Q&A: Nick Cave - Rolling Stone
Home Music Music News

Q&A: Nick Cave

The brooding singer-songwriter talks ‘Let Love In,’ Lollapalooza and karaoke bars

Nick Cave, LolapoloozaNick Cave, Lolapolooza

Nick Cave at Lolapolooza, circa 1994.

Ebet Roberts/Redferns/Getty

Nick Cave should be approached with trepidation: He can be a bit crabby (in New York City last summer, he was witnessed upending a tray of carefully toothpicked backstage cold cuts and screaming, “Ghastly!”) and he has in the past been less than truthful in interviews, telling people that he was born with a tail, for instance. But Cave is also a charmer – witty, well spoken and well read. He and his band, the Bad Seeds, have recently released their ninth album, the critically hailed Let Love In, and are a not-to-be-missed act at Lollapalooza. Best not to be in the piercing booth when they come on.

What do you think of the whole Lollapalooza concept?
I must say that I find our band at odds with the whole thing. We just perform much better in more intimate situations. And I feel like I should apologize in some way to any fans who actually have come to see us, the handful that there are, to have to see us under these conditions, really.

How has the audience reaction been to you and the band?
Sometimes there just seems to be a giant question mark hanging over everybody’s head. But I don’t want to come across as negative about it – I’m not. I don’t look at it with disgust or anything, or I wouldn’t be doing it.

What aspect of Lollapalooza has compelled you the most so far?
We’ve had a pretty good time with L7. We’ve bonded, as you say over here.

You’ve said the words to your song “Thirsty Dog” were so harsh you were even debating releasing the song. Do the words still make you flinch?
I tell you what makes me flinch a bit is when certain lines are pulled out in reviews of it. I think, “Fuck, did I really write that?”

I find it hard to believe that you ad-libbed in the song “Red Right Hand.”
That’s quite true. One of my great talents is ad-libbing, I have to say. I had the title, and basically I knew what I wanted to sing about, and it was a matter of just going in and putting it down. There’s certain lines in there, obviously, that aren’t off the top of my head, but there’s ones in there that definitely are. Aren’t I incredible?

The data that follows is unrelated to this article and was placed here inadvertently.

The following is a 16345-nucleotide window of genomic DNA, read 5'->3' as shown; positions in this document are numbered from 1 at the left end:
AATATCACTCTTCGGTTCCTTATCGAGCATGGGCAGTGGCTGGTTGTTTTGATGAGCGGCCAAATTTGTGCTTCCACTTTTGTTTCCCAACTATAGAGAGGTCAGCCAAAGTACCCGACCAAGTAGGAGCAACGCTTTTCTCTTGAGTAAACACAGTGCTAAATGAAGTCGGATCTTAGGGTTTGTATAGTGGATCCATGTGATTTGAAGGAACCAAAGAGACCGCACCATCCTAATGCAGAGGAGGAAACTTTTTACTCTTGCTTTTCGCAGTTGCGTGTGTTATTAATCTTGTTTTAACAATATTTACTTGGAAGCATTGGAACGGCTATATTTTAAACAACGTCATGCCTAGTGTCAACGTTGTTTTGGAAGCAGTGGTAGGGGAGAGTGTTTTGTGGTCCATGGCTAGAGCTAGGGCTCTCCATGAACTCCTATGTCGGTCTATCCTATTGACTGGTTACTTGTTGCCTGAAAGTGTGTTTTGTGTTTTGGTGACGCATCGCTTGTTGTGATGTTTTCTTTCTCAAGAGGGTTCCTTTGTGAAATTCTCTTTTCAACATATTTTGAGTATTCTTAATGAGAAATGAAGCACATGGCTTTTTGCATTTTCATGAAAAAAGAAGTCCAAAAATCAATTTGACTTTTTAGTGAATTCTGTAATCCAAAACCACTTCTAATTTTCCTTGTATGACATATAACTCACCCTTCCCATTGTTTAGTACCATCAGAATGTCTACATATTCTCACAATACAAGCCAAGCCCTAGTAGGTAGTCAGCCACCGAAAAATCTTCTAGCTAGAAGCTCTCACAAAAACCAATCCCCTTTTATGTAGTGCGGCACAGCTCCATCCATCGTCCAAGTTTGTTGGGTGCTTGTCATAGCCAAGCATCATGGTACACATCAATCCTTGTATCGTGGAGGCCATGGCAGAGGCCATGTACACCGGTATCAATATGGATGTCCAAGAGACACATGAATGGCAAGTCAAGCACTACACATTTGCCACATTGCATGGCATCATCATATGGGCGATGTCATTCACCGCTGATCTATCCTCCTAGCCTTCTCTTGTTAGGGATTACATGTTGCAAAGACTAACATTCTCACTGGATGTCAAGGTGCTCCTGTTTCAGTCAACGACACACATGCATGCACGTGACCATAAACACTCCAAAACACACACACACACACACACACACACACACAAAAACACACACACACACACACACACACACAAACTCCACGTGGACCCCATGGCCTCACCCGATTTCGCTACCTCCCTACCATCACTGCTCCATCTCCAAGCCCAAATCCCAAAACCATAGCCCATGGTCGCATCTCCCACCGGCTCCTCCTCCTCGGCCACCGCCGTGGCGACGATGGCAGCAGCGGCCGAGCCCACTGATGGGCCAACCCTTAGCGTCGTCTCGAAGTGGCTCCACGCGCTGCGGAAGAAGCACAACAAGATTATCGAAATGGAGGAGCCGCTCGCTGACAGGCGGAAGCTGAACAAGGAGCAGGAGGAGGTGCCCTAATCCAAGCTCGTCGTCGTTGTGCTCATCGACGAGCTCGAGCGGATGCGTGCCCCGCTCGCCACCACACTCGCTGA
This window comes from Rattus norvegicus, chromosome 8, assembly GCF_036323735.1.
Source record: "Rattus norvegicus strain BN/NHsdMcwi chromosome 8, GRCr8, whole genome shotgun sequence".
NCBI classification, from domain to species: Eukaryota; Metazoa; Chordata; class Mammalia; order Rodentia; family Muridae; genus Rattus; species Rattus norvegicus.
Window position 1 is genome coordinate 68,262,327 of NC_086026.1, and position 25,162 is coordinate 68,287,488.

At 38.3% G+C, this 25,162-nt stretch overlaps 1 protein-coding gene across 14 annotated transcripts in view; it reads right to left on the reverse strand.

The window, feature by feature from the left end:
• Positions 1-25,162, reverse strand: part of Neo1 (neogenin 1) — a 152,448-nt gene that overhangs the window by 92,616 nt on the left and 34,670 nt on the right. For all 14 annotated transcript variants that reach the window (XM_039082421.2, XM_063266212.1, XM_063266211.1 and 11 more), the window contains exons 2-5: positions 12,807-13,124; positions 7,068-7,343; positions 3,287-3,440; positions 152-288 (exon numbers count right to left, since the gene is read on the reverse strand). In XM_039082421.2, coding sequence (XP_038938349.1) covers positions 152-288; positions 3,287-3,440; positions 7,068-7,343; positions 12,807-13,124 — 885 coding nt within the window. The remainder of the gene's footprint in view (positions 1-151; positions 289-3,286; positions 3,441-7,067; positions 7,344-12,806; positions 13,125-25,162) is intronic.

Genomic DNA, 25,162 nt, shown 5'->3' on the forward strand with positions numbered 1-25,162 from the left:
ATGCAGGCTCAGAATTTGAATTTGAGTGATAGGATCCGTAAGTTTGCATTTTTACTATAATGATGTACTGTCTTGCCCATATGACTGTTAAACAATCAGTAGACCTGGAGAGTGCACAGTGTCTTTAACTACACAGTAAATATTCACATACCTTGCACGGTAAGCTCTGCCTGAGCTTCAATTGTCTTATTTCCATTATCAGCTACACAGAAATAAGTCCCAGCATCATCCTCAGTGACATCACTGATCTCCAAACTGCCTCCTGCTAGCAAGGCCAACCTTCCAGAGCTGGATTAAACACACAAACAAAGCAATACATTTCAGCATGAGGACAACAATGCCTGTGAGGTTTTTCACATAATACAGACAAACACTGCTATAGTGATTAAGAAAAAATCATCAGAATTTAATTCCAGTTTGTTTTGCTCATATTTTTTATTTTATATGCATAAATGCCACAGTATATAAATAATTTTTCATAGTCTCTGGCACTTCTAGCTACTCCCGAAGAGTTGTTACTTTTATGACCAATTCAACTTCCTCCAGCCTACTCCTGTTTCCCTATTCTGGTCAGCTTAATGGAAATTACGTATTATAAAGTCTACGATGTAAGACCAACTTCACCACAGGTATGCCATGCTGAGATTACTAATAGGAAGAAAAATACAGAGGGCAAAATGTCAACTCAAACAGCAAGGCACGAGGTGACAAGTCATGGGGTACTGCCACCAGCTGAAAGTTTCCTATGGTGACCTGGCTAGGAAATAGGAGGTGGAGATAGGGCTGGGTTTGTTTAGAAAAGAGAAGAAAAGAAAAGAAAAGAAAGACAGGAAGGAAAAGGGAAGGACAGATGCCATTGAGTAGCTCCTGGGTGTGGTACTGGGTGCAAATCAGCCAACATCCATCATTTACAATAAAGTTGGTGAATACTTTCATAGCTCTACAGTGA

Tell me, what should every high-school kid read?
They should read the Bible, they should read Lolita. They should stop reading Bukowski, and they should stop listening to people who tell them to read Bukowski.

Do you really go to karaoke bars?
I have, yeah. On occasion I’ve staggered up there and embarrassed myself. Particularly in New York – it’s one of those types of places you know you shouldn’t really go in, but you do anyway.

What do you sing?
“Blueberry Hill,” that sort of thing.

Do you get sent a lot of movie scripts?
Yeah. I get tons of them. I read all of them that I get, and on the very rare chance that I’m ever actually excited by one of them, it generally never gets made. I’m quite open to act. I’ll just wait for that appropriate script.

Is there any movie you’ve seen that you would have liked to have been in?
I wouldn’t have minded sort of being cast in Short Cuts. I thought that was a great film. But it probably would have been a lesser film if I had been in it. I can’t act, that’s my problem. That’s my big secret.

Oh, now, come on. What do you think is the most alarming trend in music today?
What really excites me is music done by individuals who are basically trying to articulate their own personae, so it’s music that’s made by eccentrics, it isn’t really designed to relate to a mass of people. I’m talking about Leonard Cohen or Tom Waits or Van Morrison. People who aren’t really making music in order to provide a voice for a generation. What I find the most alarming is groups that are attempting to articulate the voice of a generation rather than their own – what’s going on inside of them.

On to family life. You said once that you think you’re a good father to your son. What is a good father?
Being fairly relaxed around him, honest with him, not trying to hide much. Trying to give him room to breathe, look after him, spend as much time as I can with him.

Will you see him during the tour?
It depends. I mean, he’s not going to come on the Lollapalooza tour. I don’t want him seeing his dad playing to nobody.

How old is he, not to get too personal?
He’s 3. That’s not too personal.

Some people get prickly answering kid questions.
I love kid questions.

All right, then! What’s a present you’ve bought him recently?
I kind of fax drawings to him on a daily basis just to remind him that he actually does have a father. I buy him a lot of books, which sounds sort of awful, but it’s what he wants.

Was there a book beloved by you when you were small that you will give to him?
I did have one which is called The Fairy Tale Tree – this is getting really awful now. . .

Don’t stop!
– that my father bought for me when I was very young, which is a huge book of strange tales. I think it’s at my mother’s house, and l’ll have to dig it out. [Pauses] This is bad copy, come on.

What, are you kidding me? This stays in. OK! Here’s a left fielder. If you could hang out with Jesus Christ or the devil for one day, who would it be?
For me, Jesus Christ is one of the most enigmatic and exciting characters around. It would be more than a privilege to spend a day with him.

What would you do?
I’d just kind of listen to him and try and pick up a few tricks of his trade. They’d come in very handy.

You didn’t even hesitate with your answer. 
Well, of course not. I wouldn’t have a clue what to do with the devil.

In This Article: Coverwall, Nick Cave


Powered by
Arrow Created with Sketch. Calendar Created with Sketch. Path Created with Sketch. Shape Created with Sketch. Plus Created with Sketch. minus Created with Sketch.